• Consumer defined tests to catch breaking changes.

Deploying usually implies to go through a pipeline of steps such as ensuring the code compiles, smoke testing, integration testing, acceptance testing. Once all those steps are passed, you can deploy. What we look for when deploying a new component is quick feedback, so we know if we have broken anything as soon as possible. Integration tests are a way to deal with this, but they are usually slow, says Sam, and sometimes fail due to causes that have nothing to do with the deployed system, e.g., the network being temporarily down. A better approach, according to Sam, is using consumer written tests, which resembles the idea of using key user journeys to monitor the system.

  • Don't let changes build up - release as soon as you can, and preferably one change at a time.

Deploying several microservices at the same time is a bad idea, since if something goes wrong then it becomes hard to understand how to fix the problem. Furthermore, deploying multiple services at the same time defeats one of the major advantages of microservices, which is that they allow to deploy small changes one at a time in an independent way.

Architectural Safety

  • Use timeouts, circuit breakers, and bulk-heads to avoid cascading failure.

When a node starts behaving incorrectly, there is a chance that this could affect other nodes. As an example, Sam mentions the case where a thread pool goes exhausted in a node; quickly, then threads running in other nodes starts blocking waiting for the thread pool to start working again, and their number can grow from a few to thousands, at which points the node crashes. This failure could then propagate further up and make things worse. Cascading failures are a vulnerability and should be avoided. According to Sam, a great book that goes into detail into this issue is "Release It!" by Michael. T. Nygard. This book describes useful patterns like circuit breaker, whereby a node, in case it cannot talk to another downstream node, kills the connection and fails fast instead of keeping trying. Circuit breakers are so essential that Sam goes as far as to say that it is fully correct to have a circuit breaker for each node in the system. Another useful pattern to avoid cascading failures is bulk-heads, where multiple thread pools are used for downstream nodes, so if one gets exhausted, the other is still available.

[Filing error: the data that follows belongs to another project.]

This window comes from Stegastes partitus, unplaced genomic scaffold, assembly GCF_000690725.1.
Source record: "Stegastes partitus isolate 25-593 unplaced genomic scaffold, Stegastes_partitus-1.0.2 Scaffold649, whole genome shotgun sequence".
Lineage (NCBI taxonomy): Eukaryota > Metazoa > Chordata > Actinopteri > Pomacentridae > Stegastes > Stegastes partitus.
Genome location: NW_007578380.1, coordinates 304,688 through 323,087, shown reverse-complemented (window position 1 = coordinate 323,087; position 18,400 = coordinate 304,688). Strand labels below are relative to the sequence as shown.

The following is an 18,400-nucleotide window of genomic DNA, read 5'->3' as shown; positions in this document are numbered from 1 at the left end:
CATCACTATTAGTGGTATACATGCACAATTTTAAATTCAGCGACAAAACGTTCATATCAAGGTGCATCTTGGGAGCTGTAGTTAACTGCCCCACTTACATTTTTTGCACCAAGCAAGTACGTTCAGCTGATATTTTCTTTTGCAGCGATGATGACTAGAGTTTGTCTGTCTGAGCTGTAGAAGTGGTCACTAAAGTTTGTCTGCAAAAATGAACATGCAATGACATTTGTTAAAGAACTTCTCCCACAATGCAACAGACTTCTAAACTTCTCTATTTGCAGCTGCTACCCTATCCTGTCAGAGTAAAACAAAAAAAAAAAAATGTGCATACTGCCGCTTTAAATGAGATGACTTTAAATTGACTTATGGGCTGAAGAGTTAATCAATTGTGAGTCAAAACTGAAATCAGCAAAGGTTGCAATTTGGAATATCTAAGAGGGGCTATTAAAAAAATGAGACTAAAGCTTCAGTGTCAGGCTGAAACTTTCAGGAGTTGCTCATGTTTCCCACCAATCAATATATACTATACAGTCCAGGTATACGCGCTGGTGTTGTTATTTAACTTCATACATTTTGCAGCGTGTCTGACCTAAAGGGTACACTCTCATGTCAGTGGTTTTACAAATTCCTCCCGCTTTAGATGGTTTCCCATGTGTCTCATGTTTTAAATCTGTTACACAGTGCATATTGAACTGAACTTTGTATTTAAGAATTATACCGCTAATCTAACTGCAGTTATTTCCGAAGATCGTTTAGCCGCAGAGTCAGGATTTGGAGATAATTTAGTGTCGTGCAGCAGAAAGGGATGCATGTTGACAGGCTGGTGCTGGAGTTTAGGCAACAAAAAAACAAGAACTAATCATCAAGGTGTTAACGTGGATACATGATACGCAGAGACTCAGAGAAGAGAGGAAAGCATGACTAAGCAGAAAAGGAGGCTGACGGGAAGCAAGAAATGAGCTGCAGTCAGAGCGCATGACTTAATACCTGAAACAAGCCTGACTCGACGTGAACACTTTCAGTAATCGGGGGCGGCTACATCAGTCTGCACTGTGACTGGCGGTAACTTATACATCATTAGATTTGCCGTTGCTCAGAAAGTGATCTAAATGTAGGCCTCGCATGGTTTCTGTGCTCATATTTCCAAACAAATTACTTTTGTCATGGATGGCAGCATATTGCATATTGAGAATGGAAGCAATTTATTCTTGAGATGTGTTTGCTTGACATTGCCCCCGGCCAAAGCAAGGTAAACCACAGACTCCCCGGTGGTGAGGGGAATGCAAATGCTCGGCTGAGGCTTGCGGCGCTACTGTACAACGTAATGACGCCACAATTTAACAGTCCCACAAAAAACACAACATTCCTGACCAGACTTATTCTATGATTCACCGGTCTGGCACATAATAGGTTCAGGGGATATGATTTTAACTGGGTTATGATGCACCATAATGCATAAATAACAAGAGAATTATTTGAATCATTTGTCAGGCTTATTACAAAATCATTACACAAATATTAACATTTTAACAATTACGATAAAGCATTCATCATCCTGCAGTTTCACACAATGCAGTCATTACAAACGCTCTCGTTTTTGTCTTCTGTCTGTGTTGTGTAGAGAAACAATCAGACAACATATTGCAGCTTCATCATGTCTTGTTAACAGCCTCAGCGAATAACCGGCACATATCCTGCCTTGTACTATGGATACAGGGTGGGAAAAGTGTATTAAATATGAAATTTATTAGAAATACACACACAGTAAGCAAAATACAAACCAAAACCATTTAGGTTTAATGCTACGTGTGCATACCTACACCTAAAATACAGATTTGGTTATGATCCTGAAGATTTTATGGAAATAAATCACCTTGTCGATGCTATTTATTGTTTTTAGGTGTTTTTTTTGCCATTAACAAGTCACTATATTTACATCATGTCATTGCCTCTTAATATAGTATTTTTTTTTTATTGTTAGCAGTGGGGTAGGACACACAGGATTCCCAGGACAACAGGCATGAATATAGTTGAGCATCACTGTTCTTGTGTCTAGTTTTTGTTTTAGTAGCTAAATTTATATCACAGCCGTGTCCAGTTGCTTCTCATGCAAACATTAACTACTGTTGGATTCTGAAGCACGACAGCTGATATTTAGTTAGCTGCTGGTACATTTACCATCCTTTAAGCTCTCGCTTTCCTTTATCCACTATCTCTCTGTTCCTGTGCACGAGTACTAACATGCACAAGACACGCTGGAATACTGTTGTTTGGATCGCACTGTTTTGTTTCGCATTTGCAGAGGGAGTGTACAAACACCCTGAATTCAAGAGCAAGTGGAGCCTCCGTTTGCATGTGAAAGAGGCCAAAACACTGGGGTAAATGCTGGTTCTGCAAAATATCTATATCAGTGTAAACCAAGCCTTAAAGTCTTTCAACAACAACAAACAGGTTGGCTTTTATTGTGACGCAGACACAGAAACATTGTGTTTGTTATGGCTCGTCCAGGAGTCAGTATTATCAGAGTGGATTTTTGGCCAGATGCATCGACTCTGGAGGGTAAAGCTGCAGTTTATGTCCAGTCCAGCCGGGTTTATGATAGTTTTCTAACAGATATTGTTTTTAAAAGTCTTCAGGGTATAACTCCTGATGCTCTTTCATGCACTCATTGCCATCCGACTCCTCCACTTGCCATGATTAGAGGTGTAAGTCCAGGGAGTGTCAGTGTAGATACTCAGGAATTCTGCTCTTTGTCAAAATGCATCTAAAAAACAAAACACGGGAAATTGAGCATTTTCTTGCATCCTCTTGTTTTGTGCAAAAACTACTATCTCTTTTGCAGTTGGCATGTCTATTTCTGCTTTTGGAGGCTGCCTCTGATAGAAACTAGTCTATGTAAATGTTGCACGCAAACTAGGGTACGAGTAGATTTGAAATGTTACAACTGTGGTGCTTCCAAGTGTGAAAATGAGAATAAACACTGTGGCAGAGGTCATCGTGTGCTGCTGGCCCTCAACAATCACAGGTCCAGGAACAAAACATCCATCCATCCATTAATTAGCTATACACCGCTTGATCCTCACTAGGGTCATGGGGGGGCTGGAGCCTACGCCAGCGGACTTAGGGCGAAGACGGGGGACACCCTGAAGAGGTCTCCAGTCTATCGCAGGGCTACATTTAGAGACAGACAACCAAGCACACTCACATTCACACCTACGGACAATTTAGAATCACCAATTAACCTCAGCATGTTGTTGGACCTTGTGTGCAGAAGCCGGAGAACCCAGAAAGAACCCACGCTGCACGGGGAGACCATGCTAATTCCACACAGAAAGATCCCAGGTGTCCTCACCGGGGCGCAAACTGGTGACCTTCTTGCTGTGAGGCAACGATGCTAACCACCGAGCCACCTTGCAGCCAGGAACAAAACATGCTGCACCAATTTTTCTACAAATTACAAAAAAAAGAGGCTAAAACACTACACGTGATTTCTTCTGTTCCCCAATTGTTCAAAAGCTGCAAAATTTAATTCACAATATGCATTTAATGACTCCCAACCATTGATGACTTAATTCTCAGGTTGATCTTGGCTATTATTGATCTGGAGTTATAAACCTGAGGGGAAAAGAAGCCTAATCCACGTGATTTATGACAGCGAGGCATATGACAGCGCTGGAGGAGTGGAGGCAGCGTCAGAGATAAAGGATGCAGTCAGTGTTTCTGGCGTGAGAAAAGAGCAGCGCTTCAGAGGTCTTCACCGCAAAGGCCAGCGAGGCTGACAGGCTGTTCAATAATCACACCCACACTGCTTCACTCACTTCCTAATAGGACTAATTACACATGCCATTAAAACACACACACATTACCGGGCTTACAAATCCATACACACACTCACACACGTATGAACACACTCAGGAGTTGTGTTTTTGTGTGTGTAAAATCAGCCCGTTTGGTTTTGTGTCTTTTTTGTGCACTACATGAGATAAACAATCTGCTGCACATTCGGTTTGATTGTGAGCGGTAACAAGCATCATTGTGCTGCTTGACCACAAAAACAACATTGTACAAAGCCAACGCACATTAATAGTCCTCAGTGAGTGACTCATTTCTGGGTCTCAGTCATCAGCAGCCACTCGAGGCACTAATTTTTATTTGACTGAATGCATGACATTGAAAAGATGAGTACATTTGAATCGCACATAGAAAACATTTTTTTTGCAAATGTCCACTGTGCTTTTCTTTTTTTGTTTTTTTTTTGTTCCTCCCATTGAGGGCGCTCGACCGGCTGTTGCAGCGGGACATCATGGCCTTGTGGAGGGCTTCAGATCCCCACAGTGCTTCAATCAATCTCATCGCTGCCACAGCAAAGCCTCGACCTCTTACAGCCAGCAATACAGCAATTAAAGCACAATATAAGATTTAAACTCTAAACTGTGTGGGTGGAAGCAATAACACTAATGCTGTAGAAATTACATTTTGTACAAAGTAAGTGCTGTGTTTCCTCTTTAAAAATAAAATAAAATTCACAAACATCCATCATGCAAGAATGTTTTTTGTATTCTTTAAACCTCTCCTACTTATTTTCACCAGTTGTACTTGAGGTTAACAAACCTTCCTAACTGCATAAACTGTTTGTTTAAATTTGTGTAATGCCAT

• Consider service templates to make it easy to do the right thing.

A powerful approach that Sam suggests is separating what makes the specific behaviour of the service from what is needed to make it work within the system. As an example, one could have integrations layer for the upstream and downstream nodes and a metrics layer surrounding the service. This would provide a way of codifying the way a service can be standardised.

Sam Newman is a technologist at Thoughtworks and frequent speaker at conferences. He is currently writing a book for O'Reilly, Building Microservices, which should be available in Autumn 2014.

About the Author

Sergio de Simone is iOS Independent Developer and Consultant. Sergio has been working as a software engineer for over fifteen years across a range of different projects and companies, including such different work environments as Siemens, HP, and small startups. Currently, his focus is on development for mobile platforms and related technologies.